When those hands-on activities happen, your attendance policy can change to suit the shift in classwork.
There’s typically no problem with making these policy changes yourself — you just have to document them so you and your students are on the same page!
8. Note Grading Systems, Scales, and Curves
Grading systems, scales, and curves are more important to note in post-secondary syllabi, but they may also apply to a middle school or high school class.
Notinghowyou grade students shows them what to expect throughout the marking period.
Objective grading means you use the standard system of assigning letter grades — 90%-100% is an A, 80%-90% is a B, etc.
When you change a grading scale, you change which letter grade corresponds to which percentage range.
When you change a grading curve, you change the class’s perspective of an A and ultimately allow students to earn more than a 100% in your class.
Some teachers may use grading curves because the material they teach is exceptionally hard to grasp, but there aren’t many other alternatives to teaching the material.
As a result, students could wind up earning what would be considered “failing grades” in a typical class. But with a grading curve, those failing grades could be considered passing grades, based on the difficulty of the material.
These systems may also include extra credit opportunities, makeup work grading, and more!
So in the rare event that you use a different grading scale from the traditional American system, ensure you note it in your syllabus for absolute clarity!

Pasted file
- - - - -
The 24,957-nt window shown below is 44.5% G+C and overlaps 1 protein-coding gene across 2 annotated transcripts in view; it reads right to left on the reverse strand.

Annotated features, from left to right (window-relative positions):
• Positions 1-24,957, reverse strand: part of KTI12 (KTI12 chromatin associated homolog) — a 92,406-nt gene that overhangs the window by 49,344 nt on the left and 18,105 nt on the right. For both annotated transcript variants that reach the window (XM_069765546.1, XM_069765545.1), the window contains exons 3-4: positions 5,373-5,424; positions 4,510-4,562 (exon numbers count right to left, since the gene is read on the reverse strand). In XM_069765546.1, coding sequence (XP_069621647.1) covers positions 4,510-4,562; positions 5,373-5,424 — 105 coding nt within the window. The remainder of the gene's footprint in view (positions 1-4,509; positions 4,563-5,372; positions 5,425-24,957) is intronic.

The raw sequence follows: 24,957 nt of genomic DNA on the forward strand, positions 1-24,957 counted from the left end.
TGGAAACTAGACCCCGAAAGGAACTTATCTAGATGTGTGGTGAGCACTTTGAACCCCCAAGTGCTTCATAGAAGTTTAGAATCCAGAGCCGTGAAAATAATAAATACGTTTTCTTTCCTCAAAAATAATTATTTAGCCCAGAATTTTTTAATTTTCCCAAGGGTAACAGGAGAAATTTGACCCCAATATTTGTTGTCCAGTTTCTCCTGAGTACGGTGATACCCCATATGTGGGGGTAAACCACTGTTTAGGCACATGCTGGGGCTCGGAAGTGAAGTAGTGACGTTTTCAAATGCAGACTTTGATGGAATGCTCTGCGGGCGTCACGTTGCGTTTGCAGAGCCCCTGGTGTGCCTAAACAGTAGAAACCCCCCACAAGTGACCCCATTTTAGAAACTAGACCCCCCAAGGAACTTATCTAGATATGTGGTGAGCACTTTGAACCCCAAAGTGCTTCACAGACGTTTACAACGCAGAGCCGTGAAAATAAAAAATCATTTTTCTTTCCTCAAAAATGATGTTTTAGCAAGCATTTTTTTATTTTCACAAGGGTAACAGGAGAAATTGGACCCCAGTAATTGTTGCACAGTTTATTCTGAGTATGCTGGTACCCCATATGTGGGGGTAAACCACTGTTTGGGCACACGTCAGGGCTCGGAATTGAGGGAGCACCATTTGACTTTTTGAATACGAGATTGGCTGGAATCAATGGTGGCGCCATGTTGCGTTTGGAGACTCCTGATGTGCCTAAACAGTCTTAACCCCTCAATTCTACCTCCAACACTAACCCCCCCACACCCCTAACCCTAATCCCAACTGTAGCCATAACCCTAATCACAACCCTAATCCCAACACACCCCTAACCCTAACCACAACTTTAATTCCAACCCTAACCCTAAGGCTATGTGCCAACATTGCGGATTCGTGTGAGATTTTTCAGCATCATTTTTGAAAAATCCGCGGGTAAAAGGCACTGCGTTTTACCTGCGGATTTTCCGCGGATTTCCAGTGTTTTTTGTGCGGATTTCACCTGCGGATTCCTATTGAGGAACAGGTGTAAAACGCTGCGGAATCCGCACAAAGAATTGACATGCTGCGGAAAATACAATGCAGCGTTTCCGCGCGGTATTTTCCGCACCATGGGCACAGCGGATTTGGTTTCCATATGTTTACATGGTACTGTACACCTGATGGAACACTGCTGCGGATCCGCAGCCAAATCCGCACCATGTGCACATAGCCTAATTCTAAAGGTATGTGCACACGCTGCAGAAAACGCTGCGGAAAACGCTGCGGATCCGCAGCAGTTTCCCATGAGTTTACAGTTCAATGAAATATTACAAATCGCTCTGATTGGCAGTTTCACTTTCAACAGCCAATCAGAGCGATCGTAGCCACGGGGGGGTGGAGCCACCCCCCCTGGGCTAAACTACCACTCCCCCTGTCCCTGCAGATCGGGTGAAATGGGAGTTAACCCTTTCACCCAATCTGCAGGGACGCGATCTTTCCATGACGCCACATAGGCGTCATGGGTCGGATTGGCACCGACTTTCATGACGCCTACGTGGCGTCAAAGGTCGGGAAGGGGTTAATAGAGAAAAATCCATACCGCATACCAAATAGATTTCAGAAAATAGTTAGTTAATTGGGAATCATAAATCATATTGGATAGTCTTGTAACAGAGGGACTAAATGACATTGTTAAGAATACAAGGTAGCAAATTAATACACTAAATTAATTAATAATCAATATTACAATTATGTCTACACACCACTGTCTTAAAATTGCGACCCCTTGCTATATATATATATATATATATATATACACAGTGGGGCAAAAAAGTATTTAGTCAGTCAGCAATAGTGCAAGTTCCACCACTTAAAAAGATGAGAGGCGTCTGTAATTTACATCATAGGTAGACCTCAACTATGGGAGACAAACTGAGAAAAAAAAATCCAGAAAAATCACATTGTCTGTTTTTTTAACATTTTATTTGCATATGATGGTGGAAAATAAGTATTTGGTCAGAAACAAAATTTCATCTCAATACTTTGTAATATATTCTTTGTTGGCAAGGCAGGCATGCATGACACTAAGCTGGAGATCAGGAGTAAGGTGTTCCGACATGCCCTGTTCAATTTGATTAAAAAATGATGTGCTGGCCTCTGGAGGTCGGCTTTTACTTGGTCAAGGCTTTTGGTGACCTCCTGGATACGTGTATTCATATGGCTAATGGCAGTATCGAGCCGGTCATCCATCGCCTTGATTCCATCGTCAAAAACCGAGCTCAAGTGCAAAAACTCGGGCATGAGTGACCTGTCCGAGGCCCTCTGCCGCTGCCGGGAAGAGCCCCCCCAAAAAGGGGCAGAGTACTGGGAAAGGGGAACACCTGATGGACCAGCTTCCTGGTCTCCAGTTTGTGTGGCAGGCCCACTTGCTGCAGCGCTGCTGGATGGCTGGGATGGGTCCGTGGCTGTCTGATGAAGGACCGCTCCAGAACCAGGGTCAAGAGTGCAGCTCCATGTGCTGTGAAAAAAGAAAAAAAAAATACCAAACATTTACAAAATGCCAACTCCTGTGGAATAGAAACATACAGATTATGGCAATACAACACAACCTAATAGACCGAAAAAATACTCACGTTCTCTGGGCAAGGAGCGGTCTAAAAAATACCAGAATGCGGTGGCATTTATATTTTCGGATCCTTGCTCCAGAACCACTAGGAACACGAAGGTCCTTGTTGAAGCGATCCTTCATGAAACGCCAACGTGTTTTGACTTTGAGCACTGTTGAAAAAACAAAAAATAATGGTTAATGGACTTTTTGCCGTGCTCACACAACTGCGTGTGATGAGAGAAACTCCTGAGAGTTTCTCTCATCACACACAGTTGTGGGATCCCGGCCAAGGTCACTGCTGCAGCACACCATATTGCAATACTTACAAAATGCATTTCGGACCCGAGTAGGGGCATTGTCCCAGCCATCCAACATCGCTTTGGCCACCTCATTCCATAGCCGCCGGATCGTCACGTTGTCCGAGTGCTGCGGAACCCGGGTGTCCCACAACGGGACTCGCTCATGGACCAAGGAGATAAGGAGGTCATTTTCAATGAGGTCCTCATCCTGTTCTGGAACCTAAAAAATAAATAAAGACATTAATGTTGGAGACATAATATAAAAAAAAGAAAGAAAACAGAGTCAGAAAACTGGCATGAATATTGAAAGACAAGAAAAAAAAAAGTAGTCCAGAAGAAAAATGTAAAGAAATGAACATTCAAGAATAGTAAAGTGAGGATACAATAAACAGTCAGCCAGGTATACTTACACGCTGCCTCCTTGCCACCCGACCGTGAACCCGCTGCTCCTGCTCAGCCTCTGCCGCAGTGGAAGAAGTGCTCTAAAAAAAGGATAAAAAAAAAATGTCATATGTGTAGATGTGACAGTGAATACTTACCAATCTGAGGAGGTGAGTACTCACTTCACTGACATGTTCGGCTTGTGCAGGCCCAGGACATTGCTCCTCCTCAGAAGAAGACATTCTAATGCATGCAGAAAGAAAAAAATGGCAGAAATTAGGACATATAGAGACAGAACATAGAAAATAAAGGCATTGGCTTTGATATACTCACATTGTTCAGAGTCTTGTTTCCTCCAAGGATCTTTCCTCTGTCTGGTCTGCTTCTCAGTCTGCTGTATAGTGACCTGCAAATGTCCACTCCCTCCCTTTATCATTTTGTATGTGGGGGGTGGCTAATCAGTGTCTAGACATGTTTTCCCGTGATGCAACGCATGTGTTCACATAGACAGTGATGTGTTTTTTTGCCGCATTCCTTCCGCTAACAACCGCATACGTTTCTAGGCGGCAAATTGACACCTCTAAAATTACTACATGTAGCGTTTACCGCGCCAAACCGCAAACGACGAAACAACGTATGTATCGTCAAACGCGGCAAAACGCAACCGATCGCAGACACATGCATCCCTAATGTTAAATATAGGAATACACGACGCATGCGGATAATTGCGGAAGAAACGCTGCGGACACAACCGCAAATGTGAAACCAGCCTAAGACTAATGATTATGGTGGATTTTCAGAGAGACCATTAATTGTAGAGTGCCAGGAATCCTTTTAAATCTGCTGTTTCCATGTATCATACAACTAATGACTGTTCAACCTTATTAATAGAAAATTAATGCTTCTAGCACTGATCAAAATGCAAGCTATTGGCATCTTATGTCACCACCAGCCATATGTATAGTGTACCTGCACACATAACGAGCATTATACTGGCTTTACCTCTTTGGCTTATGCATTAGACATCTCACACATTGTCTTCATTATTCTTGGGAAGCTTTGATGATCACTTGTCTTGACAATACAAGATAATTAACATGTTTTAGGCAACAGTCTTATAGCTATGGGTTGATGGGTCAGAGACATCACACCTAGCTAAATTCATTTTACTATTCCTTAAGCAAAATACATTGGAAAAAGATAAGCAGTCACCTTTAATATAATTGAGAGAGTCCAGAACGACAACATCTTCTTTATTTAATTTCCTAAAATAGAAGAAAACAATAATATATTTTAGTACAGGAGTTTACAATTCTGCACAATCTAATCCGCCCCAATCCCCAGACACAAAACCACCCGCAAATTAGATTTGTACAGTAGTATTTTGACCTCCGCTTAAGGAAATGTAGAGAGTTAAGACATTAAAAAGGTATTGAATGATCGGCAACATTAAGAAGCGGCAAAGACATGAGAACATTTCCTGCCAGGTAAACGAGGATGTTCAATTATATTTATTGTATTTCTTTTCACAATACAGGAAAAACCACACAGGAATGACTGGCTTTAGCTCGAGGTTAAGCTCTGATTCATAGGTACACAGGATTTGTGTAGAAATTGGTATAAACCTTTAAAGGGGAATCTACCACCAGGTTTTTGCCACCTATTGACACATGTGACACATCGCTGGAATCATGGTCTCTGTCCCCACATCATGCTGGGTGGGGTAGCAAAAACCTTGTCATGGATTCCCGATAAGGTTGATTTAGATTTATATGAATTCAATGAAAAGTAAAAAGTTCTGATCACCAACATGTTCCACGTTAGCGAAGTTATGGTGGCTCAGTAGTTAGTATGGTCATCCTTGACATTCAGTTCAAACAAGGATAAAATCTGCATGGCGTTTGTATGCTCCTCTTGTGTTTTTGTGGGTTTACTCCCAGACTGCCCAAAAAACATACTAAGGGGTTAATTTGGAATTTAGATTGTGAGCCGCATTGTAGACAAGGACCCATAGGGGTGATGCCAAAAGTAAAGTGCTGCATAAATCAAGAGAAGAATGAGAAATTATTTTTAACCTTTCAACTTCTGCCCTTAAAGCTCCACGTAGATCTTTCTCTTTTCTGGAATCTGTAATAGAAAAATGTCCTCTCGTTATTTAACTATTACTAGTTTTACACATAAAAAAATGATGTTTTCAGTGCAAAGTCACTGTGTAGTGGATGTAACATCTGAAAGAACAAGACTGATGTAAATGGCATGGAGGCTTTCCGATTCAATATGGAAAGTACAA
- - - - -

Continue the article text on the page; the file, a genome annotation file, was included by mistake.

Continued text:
9. Create Statements on Academic Integrity and Etiquette
This may sound like it’s redundant, but it’s important to clarify with your students thatcheating and dishonesty are 100% unacceptable in your classroom!
This goes hand-in-hand with rules about etiquette, which may include respecting you, respecting one another, and respecting your classroom.
It’s important to issue these statements to your students because they reinforce what students already know — it’s more important to be honest than to get a good grade.
10. Review Your Syllabus
You just spent alotof time creating your syllabus. Now, it’s time to make sure you have all of your bases covered!
You can do this in one of two ways:
Some teachers self-review because they’re the authority on the subject that they teach. That’s why it makes sense that the most informed individual would review a syllabus for that area.
Other teachers opt for peer review. This comes in handy whenever a teacher simply can’t look at a syllabus anymore because they’ve been working on it for so long.
So take a break! Ask a colleague to look over your syllabus.
They may give you the best ideas that you’d otherwise never consider.
Now, with all of those steps wrapped up, you have a syllabus!
But there are still a handful of crucial questions to ask.
After all, the pace of education, technology, and information is increasing every day. It’s almost blinding to try and keep up with all of the changes.
These changes mean you’ll have to make lesson plans that are up-to-date, easy for students to understand, and reusable year after year.
That’s a challenge all on its own. It almost sounds impossible!
Fortunately, it’s easier than ever!
How Do You Create a Lesson Plan?
If you’re looking to fill out your syllabus with the best possible lesson plans, you’re in luck!
You can learn how to create a lesson plan from scratch by reading one page.
Are you ready to take your syllabus to the next level?